Metals

Kroger class action alleges Simple Truth Organic Rice Rusks Baby Teething Wafers contain toxic metals

Close up of Kroger signage on a brick wall.
(Photo Credit: Jonathan Weiss/Shutterstock)

Kroger Simple Truth class action overview: 

  • Who: Three parents sued Kroger and several of its subsidiaries.
  • Why: The plaintiffs say the companies made and marketed a baby food product that contains dangerous levels of toxic heavy metals.
  • Where: The Kroger Simple Truth class action was filed in an Ohio federal court.

Kroger makes a baby teething wafer under the Simple Truth brand that contains dangerous levels of toxic heavy metals, a new class action lawsuit alleges.

Plaintiffs Tasheba Barnett, Adele Hoffman and Chadaela Lovincey filed the class action lawsuit against The Kroger Company and subsidiaries Harris Teeter LLC, Fred Meyer Inc. and Harris Teeter Supermarkets, Inc. Sept. 21 in an Ohio federal court, alleging violations of state and federal consumer laws. 

According to the Kroger class action, the company’s “Simple Truth Organic Rice Rusks Baby Teething Wafers” contain dangerous levels of arsenic, lead, cadmium and mercury. 

Despite this, the product’s packaging conveys to parents that it is “safe for infants and justify a premium price,” the lawsuit alleges.

“No reasonable consumer seeing the Products’ packaging would expect the Products to contain elevated levels of toxic heavy metals or other undesirable toxins or contaminants,” the Kroger Simple Truth class action states. “Furthermore, reasonable consumers, like Plaintiffs, would consider the quantity of toxic heavy metals or other undesirable toxins or contaminants a material fact when considering what baby food to purchase.”

Kroger class action alleges Simple Truth products can harm infant health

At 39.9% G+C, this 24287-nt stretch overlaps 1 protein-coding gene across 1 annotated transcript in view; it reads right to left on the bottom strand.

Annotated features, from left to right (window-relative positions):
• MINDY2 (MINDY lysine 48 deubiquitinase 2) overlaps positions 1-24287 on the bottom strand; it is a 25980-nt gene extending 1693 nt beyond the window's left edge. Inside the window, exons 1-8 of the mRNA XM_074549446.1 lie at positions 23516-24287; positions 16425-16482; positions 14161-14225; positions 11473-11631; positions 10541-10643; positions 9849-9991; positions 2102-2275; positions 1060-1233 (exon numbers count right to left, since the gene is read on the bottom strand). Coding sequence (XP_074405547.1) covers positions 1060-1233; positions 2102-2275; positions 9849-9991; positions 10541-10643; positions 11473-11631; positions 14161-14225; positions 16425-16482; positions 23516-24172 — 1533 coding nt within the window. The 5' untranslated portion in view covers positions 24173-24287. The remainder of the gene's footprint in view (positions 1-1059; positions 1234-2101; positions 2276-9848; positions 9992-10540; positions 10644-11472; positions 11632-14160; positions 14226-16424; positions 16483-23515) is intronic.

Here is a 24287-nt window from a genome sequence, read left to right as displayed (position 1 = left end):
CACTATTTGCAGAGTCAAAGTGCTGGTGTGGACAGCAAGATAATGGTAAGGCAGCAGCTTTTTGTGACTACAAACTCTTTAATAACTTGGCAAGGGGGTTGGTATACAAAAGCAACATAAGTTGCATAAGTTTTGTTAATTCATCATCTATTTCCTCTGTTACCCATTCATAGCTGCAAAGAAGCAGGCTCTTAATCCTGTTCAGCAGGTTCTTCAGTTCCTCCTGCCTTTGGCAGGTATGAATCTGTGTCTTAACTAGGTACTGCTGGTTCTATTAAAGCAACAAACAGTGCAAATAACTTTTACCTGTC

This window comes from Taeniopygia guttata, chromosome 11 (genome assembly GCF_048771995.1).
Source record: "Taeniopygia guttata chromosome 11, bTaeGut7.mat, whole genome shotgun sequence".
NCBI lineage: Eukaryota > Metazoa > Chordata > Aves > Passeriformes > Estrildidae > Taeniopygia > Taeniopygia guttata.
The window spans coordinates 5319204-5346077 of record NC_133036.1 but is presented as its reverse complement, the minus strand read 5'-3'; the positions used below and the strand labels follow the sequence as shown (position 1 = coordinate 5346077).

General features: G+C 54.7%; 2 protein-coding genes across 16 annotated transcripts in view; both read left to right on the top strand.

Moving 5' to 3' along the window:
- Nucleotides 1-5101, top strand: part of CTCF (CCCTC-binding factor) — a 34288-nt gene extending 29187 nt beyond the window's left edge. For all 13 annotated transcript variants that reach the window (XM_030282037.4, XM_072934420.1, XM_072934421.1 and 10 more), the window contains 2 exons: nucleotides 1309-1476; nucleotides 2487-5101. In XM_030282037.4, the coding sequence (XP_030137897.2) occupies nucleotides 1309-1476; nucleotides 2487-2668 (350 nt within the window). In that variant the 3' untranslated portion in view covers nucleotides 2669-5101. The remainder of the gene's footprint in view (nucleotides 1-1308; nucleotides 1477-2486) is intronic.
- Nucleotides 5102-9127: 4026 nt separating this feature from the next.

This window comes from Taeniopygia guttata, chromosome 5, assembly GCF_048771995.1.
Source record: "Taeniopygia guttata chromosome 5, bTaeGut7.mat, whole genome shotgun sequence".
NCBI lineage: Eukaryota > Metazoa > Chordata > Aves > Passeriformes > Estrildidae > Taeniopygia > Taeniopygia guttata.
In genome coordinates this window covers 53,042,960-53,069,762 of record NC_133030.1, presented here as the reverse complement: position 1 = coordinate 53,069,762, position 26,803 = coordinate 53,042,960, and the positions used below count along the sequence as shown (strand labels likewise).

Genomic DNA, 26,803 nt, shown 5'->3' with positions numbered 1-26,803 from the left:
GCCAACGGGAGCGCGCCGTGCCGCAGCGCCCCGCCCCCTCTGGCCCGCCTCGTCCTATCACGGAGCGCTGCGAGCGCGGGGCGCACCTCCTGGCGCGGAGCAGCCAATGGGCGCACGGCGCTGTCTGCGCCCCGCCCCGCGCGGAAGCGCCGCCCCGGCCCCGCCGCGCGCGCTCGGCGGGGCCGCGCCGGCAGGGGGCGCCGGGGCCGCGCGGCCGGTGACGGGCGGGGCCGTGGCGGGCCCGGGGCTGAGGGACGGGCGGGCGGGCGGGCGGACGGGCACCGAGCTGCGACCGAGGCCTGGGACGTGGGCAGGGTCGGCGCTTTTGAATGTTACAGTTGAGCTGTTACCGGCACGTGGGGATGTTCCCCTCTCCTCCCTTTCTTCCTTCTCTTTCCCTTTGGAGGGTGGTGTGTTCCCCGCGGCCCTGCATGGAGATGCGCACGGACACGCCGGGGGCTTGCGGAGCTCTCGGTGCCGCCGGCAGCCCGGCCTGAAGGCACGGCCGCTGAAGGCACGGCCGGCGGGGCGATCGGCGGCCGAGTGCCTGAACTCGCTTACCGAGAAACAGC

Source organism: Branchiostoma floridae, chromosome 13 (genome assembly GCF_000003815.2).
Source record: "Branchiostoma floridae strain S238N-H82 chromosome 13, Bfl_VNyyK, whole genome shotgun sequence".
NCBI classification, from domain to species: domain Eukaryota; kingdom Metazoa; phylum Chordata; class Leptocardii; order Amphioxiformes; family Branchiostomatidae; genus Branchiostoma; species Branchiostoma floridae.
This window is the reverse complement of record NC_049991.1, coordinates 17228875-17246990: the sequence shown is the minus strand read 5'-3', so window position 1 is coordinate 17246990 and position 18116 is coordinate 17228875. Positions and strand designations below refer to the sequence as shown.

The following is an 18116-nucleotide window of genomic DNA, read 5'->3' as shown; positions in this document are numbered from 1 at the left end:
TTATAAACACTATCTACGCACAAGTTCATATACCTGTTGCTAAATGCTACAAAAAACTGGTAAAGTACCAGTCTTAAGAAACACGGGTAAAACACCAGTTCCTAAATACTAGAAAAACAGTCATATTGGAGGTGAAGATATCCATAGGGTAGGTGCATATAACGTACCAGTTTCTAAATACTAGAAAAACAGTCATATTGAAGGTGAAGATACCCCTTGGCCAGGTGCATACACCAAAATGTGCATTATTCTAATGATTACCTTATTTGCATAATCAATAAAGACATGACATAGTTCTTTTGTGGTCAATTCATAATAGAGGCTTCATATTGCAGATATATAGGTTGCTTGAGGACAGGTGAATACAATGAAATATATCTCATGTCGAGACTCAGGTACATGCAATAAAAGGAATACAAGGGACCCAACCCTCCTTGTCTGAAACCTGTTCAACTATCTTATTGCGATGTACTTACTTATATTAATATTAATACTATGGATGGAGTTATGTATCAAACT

Arsenic, lead, cadmium and mercury are toxic heavy metals whose ingestion poses risks to human health, the Kroger Simple Truth class action states. “There is no safe amount for a baby to ingest.” 

They can affect children’s neurological development, including permanent decreases in IQ, the plaintiffs allege. 

“Nowhere on the label or description of the Products are there any indication that it would or could be laced with toxic heavy metals, decidedly detrimental to a child’s health and well-being,” the Kroger class action states.

The plaintiffs look to represent a nationwide class of consumers who bought the product in the past four years, plus subclasses from Indiana, Texas and Washington. 

They sued under state consumer laws and for breach of warranty and unjust enrichment. The plaintiffs are seeking certification of the class action, damages, fees, costs and a jury trial. 

In related Kroger news, in March, Kroger was hit with a class action lawsuit alleging it fails to disclose the presence of lead in a number of its products, including its spinach with bacon salad kits and sweet peas & carrots.

Have you purchased this Kroger Simple Truth product for your baby? Let us know your thoughts in the comments! 

The plaintiffs are represented by Terence R. Coates and Dylan J. Gould of Markovits, Stock & DeMarco, LLC, Nicholas A. Migliaccio of Migliaccio & Rathod LLP and Gary Graifman of Kantrowitz, Goldhammer & Graifman, P.C. 

The Kroger Simple Truth class action is Tasheba Barnett et al., v. The Kroger Company, et al., Case No. 1:22-cv-00544-DRC in the U.S. District Court for the Southern District of Ohio. 



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